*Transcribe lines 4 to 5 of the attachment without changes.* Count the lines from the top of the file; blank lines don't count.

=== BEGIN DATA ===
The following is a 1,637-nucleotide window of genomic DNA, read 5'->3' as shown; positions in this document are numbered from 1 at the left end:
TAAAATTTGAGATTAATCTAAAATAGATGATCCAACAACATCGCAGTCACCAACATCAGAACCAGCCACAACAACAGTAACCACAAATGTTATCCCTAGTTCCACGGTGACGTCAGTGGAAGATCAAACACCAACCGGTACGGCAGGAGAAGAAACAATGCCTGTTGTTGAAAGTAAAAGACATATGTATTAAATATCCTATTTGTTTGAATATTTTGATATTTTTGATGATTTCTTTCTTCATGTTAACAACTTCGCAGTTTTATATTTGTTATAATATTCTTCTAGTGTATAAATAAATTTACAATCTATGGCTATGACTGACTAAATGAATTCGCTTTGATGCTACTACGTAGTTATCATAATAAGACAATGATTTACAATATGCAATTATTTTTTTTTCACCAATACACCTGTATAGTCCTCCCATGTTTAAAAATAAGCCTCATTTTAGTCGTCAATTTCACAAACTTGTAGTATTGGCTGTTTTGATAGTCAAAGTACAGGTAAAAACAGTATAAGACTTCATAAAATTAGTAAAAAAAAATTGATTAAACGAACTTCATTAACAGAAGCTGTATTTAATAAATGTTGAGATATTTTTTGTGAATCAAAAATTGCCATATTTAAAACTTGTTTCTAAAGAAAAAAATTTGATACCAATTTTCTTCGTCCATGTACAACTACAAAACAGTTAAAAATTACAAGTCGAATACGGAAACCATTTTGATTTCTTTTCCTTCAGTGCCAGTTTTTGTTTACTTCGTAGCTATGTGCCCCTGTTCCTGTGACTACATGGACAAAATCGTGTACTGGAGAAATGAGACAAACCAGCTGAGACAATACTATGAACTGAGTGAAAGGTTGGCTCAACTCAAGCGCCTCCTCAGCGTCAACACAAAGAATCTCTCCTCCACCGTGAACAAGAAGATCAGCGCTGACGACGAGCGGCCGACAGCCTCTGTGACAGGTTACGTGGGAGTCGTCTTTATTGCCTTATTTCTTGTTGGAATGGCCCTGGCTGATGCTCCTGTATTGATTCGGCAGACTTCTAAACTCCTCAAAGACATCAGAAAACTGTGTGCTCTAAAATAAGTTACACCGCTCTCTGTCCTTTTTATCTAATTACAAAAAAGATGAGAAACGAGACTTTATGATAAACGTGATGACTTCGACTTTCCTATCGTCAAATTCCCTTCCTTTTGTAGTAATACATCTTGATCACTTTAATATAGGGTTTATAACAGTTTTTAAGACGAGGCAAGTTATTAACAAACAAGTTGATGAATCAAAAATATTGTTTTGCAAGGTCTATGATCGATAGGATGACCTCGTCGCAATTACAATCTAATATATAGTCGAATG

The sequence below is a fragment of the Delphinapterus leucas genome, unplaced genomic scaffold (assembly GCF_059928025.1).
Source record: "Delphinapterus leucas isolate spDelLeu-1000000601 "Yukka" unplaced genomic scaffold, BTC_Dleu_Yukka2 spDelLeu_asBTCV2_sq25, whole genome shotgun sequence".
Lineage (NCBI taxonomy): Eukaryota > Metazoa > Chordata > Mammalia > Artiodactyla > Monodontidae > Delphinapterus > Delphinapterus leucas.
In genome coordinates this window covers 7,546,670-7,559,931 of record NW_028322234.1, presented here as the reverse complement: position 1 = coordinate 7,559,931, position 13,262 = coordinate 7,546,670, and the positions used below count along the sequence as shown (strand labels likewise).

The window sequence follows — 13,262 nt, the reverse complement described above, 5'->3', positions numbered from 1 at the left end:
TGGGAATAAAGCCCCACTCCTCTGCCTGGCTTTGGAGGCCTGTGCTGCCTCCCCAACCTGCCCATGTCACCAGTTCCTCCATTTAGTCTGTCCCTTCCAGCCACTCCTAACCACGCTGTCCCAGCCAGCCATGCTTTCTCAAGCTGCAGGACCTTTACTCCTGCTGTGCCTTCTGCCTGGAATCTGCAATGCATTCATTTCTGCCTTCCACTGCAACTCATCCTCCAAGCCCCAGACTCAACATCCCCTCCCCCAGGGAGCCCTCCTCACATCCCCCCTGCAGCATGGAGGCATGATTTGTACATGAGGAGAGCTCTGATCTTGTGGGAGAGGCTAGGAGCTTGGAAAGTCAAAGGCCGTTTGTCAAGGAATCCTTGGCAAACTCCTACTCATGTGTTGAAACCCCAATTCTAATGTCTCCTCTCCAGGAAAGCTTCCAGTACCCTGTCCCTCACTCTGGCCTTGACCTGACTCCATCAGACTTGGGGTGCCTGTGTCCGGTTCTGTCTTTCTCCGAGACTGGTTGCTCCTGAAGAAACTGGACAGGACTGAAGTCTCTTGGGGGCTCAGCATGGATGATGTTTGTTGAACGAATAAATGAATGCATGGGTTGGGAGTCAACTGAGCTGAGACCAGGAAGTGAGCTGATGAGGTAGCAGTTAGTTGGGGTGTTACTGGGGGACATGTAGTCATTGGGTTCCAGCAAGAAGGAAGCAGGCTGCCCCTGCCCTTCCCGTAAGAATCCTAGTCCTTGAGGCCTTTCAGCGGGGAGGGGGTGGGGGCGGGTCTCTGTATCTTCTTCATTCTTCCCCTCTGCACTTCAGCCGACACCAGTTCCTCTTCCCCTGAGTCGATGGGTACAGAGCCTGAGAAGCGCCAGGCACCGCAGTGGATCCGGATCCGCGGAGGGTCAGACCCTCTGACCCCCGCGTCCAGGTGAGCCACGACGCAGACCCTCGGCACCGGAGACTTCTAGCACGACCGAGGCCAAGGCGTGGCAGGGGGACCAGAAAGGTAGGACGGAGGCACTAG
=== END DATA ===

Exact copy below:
Source record: "Delphinapterus leucas isolate spDelLeu-1000000601 "Yukka" unplaced genomic scaffold, BTC_Dleu_Yukka2 spDelLeu_asBTCV2_sq25, whole genome shotgun sequence".
Lineage (NCBI taxonomy): Eukaryota > Metazoa > Chordata > Mammalia > Artiodactyla > Monodontidae > Delphinapterus > Delphinapterus leucas.